Schiavo: I stuck by Terri’s side. I took care of her.

And during that time, he says he and the Schindlers had no problems. They remained close, united in their concern for Terri’s care.

But according to Michael, money would change everything. In November  1992, Michael sued Terri’s physician, accusing him of failing to diagnosis bulimia while treating Terri for fertility problems prior to her collapse at 26.

Michael says the jury award, about $750,000 dollars in Terri’s name, is what set the Schindler-Schiavo battle in motion— starting with a fight with Terri’s father in her hospital room on February 14, 1993.

Lauer: So, you say Robert Schindler walked up to you on that Valentine’s Day and says to you, “When am I going to get my money?”

Schiavo: That’s when the money was coming down.  And then he asked me, “How much am I going to get?” I said to him, “I’m giving it all to Terri.” And then with some anger in his voice, he pointed at Terri and said, “Well, how much is she going to give me?”

“She’s not going to give you anything.  The money is in trust with a guardian for her care.”  So, he then he starts getting angry.  And says he’s going to take over the guardianship.  He’s going to get a lawyer. I’m like, “Well, if that’s what you need to do, go do it.” 

And Mrs. Schindler jumps in front.  “You know, he’s right.  This is our daughter.  We deserve money.”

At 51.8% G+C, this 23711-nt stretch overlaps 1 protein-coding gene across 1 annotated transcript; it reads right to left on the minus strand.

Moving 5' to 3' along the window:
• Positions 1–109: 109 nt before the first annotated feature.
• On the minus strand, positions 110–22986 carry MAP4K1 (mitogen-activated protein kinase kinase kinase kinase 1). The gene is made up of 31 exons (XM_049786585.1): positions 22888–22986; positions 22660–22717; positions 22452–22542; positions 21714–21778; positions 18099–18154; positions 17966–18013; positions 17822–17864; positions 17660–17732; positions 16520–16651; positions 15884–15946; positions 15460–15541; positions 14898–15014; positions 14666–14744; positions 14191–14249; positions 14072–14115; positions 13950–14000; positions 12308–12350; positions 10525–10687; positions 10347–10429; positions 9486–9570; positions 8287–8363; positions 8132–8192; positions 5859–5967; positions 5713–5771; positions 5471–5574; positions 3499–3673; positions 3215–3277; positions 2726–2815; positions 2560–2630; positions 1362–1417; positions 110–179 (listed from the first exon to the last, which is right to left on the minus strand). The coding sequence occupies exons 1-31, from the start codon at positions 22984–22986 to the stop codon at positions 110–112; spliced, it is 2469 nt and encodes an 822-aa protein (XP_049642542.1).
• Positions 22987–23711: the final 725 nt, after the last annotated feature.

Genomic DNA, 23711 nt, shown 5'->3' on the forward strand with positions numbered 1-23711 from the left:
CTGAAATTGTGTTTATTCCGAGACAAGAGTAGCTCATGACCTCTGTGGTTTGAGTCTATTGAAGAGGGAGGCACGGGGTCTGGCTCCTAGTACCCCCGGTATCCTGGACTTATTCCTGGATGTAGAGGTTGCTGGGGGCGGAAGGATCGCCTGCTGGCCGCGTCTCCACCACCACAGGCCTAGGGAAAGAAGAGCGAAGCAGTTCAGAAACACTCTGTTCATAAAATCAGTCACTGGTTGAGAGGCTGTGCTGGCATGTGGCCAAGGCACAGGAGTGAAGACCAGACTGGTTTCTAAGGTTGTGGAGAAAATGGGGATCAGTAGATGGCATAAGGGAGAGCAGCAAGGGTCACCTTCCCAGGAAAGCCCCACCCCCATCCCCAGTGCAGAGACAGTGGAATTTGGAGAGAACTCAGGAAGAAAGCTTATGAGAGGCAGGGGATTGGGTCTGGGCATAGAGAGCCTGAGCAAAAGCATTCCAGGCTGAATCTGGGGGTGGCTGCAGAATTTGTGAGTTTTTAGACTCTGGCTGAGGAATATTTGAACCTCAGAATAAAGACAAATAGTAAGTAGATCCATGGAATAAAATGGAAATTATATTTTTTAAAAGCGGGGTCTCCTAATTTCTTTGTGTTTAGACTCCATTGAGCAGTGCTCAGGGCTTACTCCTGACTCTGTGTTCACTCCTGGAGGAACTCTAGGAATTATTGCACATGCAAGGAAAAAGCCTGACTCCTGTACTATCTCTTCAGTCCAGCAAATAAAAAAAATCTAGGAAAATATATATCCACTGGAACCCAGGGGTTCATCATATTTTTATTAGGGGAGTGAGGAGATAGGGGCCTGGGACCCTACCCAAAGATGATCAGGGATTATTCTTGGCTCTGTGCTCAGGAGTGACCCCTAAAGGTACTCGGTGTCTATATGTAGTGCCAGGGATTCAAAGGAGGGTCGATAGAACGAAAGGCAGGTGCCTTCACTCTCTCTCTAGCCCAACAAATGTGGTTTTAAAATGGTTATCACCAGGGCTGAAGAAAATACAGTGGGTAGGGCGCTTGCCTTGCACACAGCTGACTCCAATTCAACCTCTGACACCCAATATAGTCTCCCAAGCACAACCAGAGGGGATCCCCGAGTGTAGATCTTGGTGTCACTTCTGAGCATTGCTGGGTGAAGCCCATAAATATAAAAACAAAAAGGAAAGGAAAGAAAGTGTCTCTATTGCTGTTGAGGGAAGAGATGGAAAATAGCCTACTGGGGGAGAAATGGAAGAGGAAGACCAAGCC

Lauer: Talk about two sides to every story.  You know that the Schindlers basically allege the same thing with you.  They allege that it was only after the malpractice suit was settled and the money was placed in trust for Terri that you began the process of trying to get the feeding tube pulled from Terri.  Because then you stood to inherit that money.

Schiavo: Matt, we offered them three times in writing, in the media, that we would give every cent of that money to charity in Terri’s name. The Schindlers were the ones that refused that.  They didn’t want it to happen.

And as this family split became more bitter, the Schindlers would put Michael’s every move under a microscope, even intimating that he may have been the cause of Terri’s collapse.

Lauer: Bobby Schindler on “Larry King Live” one night says the following, “We have collected or gathered a tremendous amount of evidence that possibly suggests something violent happened to my sister the night she collapsed.  And it could’ve been or could be that Michael doesn’t want Terri to ever speak again.  Because if she did, she could shed some light on what happened the night she collapsed.”